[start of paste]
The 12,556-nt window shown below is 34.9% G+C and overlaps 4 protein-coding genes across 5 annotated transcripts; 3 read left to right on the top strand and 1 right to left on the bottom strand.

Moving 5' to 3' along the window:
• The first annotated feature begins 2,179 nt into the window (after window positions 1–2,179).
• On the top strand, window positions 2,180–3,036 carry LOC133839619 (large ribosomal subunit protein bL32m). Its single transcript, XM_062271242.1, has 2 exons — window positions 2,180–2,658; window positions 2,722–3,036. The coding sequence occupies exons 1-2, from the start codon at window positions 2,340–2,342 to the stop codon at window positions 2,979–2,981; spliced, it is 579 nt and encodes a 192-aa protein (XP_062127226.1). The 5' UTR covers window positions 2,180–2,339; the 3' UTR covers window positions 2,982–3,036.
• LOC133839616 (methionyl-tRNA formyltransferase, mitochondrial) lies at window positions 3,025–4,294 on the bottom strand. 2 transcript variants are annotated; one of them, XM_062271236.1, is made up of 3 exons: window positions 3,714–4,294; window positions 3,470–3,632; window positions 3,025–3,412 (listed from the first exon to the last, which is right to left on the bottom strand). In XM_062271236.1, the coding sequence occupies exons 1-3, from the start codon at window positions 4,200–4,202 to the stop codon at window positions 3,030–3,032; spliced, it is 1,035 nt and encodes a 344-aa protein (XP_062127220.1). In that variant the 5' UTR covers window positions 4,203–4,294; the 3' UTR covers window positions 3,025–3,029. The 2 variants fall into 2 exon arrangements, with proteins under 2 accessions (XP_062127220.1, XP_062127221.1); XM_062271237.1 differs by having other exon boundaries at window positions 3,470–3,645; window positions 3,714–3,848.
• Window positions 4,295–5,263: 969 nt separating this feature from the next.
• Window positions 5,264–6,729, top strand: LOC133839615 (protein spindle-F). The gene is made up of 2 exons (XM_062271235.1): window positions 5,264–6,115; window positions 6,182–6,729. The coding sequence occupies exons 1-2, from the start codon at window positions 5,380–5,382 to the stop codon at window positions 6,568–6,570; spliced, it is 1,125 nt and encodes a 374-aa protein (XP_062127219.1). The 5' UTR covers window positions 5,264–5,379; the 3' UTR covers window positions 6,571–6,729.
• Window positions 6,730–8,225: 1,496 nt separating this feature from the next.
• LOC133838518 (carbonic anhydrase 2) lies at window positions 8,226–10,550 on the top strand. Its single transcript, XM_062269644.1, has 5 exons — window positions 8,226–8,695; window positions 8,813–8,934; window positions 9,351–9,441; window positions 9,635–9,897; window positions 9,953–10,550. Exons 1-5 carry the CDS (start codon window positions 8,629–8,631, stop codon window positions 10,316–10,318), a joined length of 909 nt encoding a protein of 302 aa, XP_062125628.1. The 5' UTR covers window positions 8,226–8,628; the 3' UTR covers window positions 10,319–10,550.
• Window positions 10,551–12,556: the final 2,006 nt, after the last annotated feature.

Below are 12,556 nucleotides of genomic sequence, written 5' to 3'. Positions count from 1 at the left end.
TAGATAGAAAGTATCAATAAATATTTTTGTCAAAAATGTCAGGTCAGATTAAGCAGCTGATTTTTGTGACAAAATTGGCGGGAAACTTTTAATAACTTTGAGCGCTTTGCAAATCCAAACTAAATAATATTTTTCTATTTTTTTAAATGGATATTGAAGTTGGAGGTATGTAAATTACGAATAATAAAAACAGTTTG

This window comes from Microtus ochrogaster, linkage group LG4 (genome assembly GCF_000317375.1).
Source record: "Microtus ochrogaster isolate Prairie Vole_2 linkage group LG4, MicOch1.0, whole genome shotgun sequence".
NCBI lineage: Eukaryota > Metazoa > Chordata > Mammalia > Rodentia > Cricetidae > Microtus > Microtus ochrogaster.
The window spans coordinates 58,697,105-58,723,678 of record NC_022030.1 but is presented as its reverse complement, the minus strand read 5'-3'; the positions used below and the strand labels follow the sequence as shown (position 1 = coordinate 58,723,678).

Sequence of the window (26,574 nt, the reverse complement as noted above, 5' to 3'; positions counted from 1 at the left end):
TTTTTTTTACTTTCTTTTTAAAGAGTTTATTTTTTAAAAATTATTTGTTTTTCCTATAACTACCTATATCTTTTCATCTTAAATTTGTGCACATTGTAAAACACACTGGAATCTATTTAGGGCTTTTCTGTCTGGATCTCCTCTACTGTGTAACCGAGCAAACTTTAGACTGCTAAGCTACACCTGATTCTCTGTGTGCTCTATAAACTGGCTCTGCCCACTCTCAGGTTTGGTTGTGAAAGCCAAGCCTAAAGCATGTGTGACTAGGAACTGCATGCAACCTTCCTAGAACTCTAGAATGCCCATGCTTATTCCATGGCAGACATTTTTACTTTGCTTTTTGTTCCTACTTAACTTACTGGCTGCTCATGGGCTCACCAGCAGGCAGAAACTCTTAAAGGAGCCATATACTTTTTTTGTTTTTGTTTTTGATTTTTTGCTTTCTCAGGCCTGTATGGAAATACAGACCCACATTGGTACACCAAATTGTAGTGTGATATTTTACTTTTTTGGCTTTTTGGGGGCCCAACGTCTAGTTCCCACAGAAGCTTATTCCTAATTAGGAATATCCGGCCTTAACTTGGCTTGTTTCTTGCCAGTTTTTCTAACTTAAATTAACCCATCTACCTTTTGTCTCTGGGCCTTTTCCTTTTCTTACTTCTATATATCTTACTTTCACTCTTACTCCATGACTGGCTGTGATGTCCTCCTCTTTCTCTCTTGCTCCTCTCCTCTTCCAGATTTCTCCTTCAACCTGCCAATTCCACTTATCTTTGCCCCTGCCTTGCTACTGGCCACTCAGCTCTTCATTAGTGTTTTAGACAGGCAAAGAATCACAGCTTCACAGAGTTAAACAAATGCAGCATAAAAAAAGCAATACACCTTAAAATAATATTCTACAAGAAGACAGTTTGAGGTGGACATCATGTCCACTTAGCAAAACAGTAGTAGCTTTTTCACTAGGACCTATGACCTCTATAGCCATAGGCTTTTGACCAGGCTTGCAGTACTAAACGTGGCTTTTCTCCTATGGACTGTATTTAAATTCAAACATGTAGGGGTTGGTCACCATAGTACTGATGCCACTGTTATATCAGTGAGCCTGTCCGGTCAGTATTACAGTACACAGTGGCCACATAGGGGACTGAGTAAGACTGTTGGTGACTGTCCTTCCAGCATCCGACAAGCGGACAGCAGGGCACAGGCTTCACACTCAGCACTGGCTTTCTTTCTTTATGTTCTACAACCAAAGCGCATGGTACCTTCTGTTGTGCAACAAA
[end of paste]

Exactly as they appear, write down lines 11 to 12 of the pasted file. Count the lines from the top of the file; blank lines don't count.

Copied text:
Below are 12,556 nucleotides of genomic sequence, written 5' to 3'. Positions count from 1 at the left end.
TAGATAGAAAGTATCAATAAATATTTTTGTCAAAAATGTCAGGTCAGATTAAGCAGCTGATTTTTGTGACAAAATTGGCGGGAAACTTTTAATAACTTTGAGCGCTTTGCAAATCCAAACTAAATAATATTTTTCTATTTTTTTAAATGGATATTGAAGTTGGAGGTATGTAAATTACGAATAATAAAAACAGTTTG